The Buddhist Economics of E.F. Schumacher

The noted economist E.F. Schumacher was the first to develop the concept of Buddhist Economics, based on his experiences as an economic consultant to the Burmese government in 1955. In contrast to most economists of his time, Schumacher was concerned with both the internal and external consequences of the economic system, and its affect on the individual as well as on society and the environment. He talked about the philosophical, psychological and spiritual dimensions of work, rather than focusing solely on quantities of production and percentages of profit.

In his paper, Buddhist economics, first published in 1955 and later republished in his influential book Small is Beautiful, he begins by talking about how “Right Livelihood” is one of the requirements of the Buddha’s noble eightfold path, and therefore that work is a central tenet to Buddhist philosophy, and not considered at all deviant from a spiritual path. Despite the spiritual stance towards work, however, Schumacher observed that the Burmese, as well as other developing countries that he visited, including India, tended to

invariably assume that they can model their economic development plans in accordance with modern economics, and they call upon modern economists from so-called advanced countries to advise them, to formulate the policies to be pursued, and to construct the grand design for development, the Five-Year Plan or whatever it may be called. No one seems to think that a Buddhist way of life would call for Buddhist economics, just as the modern materialist way of life has brought forth modern economics.

He went on to talk about some of the key philosophical differences between the modern economic system and Buddhist economics, specifically the way they view work. The concept of labor in the modern economic system is that it is little more than a ‘necessary evil,’ being a cost to the employer that he would prefer to eliminate entirely, if possible, through automation or some other means. And to the worker, labor is a ‘disutility’; to work is to sacrifice one’s leisure and comfort, and one works only in order to receive wages. Therefore, he says, “the ideal from the point of view of the employer is to have output without employees, and the ideal from the point of view of the employee is to have income without employment.”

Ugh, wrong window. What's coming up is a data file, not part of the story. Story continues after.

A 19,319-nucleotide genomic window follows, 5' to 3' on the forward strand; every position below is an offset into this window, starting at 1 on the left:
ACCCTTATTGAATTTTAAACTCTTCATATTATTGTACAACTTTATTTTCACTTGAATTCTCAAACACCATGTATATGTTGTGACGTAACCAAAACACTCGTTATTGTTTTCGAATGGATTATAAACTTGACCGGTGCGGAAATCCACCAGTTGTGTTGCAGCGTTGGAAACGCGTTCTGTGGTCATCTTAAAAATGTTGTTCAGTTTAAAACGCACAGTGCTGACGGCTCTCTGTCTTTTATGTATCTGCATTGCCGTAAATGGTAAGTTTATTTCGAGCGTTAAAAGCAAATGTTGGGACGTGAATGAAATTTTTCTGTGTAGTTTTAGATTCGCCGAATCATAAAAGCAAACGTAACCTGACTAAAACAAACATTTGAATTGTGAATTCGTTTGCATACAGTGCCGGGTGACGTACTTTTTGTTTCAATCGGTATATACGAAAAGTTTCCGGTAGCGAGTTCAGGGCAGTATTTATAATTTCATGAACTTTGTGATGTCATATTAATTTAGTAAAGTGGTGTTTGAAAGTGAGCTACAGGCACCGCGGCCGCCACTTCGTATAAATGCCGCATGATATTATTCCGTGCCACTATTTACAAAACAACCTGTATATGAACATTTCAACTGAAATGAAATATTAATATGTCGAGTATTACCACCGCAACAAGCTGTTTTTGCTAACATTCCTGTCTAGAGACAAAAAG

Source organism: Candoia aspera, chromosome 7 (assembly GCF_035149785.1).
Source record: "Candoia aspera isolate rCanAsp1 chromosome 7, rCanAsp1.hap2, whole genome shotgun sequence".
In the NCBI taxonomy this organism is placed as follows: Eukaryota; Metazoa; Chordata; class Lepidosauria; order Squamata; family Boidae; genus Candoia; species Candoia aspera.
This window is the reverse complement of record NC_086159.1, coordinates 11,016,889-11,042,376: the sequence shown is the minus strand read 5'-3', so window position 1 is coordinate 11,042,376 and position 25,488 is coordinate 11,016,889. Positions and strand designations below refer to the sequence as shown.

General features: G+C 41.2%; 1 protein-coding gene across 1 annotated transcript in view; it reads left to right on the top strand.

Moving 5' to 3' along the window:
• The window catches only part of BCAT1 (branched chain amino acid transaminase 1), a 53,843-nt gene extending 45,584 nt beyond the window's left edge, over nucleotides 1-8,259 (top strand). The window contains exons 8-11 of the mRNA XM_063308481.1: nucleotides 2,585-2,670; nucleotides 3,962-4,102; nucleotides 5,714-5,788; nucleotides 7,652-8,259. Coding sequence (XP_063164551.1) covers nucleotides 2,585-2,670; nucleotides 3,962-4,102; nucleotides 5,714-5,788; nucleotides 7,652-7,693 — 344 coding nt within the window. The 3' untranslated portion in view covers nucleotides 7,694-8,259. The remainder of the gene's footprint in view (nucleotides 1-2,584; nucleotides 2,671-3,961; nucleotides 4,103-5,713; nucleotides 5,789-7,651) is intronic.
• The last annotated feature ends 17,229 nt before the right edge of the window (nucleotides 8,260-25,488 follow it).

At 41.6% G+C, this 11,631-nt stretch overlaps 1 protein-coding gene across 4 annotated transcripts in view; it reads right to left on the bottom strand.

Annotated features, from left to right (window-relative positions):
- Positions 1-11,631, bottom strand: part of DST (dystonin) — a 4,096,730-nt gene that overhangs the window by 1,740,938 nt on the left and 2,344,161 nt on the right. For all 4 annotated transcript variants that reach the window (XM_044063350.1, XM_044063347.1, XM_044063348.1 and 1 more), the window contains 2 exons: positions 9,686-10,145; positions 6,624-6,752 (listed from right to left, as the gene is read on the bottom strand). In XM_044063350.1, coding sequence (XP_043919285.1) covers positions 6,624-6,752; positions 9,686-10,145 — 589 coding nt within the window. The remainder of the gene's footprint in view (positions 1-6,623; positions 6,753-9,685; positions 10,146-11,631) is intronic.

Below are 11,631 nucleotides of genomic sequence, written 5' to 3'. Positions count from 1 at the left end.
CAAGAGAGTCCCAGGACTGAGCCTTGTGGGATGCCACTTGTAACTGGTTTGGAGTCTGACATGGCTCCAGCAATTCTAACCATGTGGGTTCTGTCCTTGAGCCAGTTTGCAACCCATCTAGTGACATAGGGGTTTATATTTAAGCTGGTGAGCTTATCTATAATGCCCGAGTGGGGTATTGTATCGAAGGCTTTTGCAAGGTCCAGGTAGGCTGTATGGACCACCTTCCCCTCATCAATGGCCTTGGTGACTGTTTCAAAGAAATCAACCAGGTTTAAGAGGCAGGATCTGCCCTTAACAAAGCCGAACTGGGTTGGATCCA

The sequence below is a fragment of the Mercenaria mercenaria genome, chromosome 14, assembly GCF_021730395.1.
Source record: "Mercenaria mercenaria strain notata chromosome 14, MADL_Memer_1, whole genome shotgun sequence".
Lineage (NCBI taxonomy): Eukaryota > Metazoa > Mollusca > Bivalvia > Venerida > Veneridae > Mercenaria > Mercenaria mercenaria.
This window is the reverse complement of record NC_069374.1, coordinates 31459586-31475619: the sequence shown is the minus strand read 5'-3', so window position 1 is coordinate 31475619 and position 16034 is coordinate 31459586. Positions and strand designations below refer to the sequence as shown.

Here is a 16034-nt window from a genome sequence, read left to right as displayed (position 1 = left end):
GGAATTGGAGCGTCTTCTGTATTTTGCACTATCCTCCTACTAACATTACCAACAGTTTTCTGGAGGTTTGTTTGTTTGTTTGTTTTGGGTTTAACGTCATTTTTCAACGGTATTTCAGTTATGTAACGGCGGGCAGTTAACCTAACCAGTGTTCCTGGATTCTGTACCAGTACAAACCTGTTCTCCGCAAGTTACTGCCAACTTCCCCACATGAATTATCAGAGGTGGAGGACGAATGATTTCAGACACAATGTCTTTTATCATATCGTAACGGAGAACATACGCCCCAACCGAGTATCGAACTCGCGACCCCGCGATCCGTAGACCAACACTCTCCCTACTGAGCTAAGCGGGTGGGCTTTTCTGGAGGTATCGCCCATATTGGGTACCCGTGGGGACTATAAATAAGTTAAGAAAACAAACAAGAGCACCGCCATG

On the other hand, in the Buddhist perspective, work has a much wider-reaching function: it is viewed as a means to give the worker a chance to utilize and develop his or her faculties, to enable the worker to overcome his or her self-centeredness by working with other people to achieve a common goal, and to produce the goods and services necessary for a ‘becoming existence’. Here work is an integral part of human activity, necessary not only for producing the things we need and use, but also to attain self-actualization, enjoy community participation and experience the satisfaction of creation.

Schumacher explored several other differences in the philosophical perspectives of modern and Buddhist economics, which contributed to the formation of his ideas on Intermediate or Appropriate Technologies, which shall be dealt with in a separate post later this week.

About Ayesha Vemuri

Ayesha Vemuri is responsible for thought leadership and outreach efforts at CKS. She has undergraduate degree in Visual Art from Reed College in Portland, Oregon, where she also studied such varied subjects as biology, literature and the humanities. At CKS, she is responsible for curating the Design Public blog, managing our various social media platforms, organizing Pecha Kucha Nights and contributing to the intellectual content of the Design Public Conclave and other CKS initiatives. Find her on twitter at @ayeshavemuri.
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1 Response to The Buddhist Economics of E.F. Schumacher

  1. Aditya says:

    Is there a Buddhist theory of innovation? What would it look like?

    Also, why is there no Hindu economics?

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